Fourth, there are social jobs. This career area is all about people helping people—teaching, training, supporting, coaching, counseling and serving. People who enjoy this area are sociable, friendly, cooperative, team builders and generally have great communication skills. They value service, helping solve problems, making the situation better and facilitating an improved condition for their fellow human beings. They are "helpers." Jobs in this area include training, human resources, customer service and human/social services. Can you see yourself doing this type of job?
Fifth, there are enterprising jobs. These careers are about persuading, leading, managing people and developing and building organizations. Typically these jobs involve sales, marketing and require good presentation skills. People in this area are effective speakers, leaders, energetic, confident and enthusiastic. Their values emphasize achievement and the sense of getting things done. They enjoy motivating, influencing and directing others to get to the "bottom-line results." They are "persuaders." Are you the leader/manager type?
Sixth, there are the conventional jobs. These job types involve working within organizations doing such functions as accounting, finance, administration and operations. People who enjoy this kind of work value organization, systems, policies, accuracy and efficiency. They achieve a sense of satisfaction in being a part of a smooth-running organization. Generally, they are dependable, stable, detail-oriented and enjoy organizing data, records and information to enable effective decision-making. Does this sound like you?
Besides comparing yourself with these short descriptions, you may want to ask people who know you well (parents, teachers, friends, etc.) to tell you where they think your talents, interests and values lie. Books on career planning can give you much more detail, and career tests like the Strong Interest Inventory can be very helpful. Over time you can begin to assess the top two areas that match your interests, values and skills and focus on those types in your career search.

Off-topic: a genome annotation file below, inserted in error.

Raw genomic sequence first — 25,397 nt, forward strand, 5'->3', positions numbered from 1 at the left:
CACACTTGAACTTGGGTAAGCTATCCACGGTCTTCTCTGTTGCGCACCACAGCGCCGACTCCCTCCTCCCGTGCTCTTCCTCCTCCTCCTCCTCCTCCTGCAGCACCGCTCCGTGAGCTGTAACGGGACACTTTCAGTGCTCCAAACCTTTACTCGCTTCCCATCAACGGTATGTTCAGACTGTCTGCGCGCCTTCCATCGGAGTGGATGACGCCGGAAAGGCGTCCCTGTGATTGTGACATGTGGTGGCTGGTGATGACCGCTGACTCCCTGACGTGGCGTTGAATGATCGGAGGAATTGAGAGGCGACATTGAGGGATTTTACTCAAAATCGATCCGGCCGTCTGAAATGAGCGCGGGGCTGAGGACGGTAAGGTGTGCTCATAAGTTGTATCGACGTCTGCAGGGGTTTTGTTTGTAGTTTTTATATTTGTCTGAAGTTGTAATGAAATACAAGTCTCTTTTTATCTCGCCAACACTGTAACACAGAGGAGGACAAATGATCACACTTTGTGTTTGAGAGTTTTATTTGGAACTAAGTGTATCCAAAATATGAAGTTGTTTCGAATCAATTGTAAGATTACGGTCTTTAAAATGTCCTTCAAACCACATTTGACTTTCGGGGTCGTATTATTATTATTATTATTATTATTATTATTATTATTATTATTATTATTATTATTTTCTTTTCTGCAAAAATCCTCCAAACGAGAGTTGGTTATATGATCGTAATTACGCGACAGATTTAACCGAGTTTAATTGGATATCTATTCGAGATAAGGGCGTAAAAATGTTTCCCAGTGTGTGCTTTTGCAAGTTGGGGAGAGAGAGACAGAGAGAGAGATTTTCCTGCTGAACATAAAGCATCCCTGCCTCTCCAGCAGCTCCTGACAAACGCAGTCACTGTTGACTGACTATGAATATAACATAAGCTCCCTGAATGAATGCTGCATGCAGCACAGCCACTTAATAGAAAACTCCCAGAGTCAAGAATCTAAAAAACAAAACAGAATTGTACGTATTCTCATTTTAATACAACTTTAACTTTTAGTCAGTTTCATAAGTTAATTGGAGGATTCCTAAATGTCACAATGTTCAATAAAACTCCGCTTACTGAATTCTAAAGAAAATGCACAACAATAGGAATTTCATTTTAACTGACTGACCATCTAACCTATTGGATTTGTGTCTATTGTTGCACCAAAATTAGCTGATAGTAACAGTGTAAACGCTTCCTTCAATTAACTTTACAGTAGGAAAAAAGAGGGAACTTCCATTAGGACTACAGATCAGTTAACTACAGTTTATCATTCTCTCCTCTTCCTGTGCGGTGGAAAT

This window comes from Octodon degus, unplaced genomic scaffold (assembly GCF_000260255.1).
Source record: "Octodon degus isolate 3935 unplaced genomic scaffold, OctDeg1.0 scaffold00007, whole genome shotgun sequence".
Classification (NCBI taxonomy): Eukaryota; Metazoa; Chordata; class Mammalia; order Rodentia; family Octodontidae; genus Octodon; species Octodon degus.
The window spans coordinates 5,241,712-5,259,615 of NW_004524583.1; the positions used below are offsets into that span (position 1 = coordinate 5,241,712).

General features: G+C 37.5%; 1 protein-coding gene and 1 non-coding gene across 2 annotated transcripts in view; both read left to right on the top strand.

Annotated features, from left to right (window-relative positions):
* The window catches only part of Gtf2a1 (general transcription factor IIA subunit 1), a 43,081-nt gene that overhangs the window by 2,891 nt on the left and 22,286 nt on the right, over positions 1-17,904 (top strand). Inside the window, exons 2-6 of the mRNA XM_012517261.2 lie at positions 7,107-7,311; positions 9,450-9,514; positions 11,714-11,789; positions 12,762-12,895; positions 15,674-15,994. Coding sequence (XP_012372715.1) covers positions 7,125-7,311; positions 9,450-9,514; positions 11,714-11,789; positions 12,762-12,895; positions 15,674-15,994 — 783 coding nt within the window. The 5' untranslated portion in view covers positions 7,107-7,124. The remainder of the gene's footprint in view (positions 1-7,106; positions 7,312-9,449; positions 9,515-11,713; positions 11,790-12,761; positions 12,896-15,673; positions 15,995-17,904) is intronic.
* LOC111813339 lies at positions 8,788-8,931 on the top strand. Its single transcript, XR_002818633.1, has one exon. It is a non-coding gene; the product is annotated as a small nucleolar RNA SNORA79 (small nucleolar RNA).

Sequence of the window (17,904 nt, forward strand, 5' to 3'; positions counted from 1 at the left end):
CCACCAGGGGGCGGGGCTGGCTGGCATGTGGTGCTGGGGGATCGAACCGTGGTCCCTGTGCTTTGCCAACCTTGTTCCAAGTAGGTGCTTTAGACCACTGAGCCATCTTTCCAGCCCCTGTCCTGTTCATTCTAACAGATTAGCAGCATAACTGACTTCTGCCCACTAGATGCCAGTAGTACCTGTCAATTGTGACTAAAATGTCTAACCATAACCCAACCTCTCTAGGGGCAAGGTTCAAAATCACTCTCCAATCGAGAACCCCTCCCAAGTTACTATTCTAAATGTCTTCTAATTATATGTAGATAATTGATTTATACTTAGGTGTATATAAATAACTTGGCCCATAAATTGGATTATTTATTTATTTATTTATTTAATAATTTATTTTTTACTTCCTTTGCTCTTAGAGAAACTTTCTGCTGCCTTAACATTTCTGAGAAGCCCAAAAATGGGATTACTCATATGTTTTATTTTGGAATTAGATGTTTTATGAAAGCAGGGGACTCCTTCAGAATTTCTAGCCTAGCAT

Another helpful tool is the Myers Briggs Type Indicator (MBTI). Taking this inventory can add beneficial insight to assist you on your career journey. A similar, simplified assessment, the Keirsey Temperament Sorter, can be taken at www.keirsey.com. Combine that information with the above job types taken from the Strong Interest Inventory to achieve a more comprehensive picture of your fit into the job market.
Also, a very helpful book is Do What You Are by Tieger and Barron-Tieger. The book shows how your personality type enables you to succeed in certain career areas. The information can help direct and guide you in your career search.
Some helpful job search Web sites to begin finding out what's being posted in the marketplace include: www.wantedjobs.com, www.jobsniper.com and www.monster.com. Explore these sites by typing in key skill words you find interesting and see what comes up! This can be a helpful market research method.
In Part 3 of this career series we will examine how to effectively enter the job market. We will consider the most successful ways to find that great job.
In the meantime, remember the importance of your career to God and to the rest of your life. Be proactive and take responsibility to do your very best. As you grow and develop, you will become a more useful servant to your Creator and will be able to more effectively serve and help those you care about. YU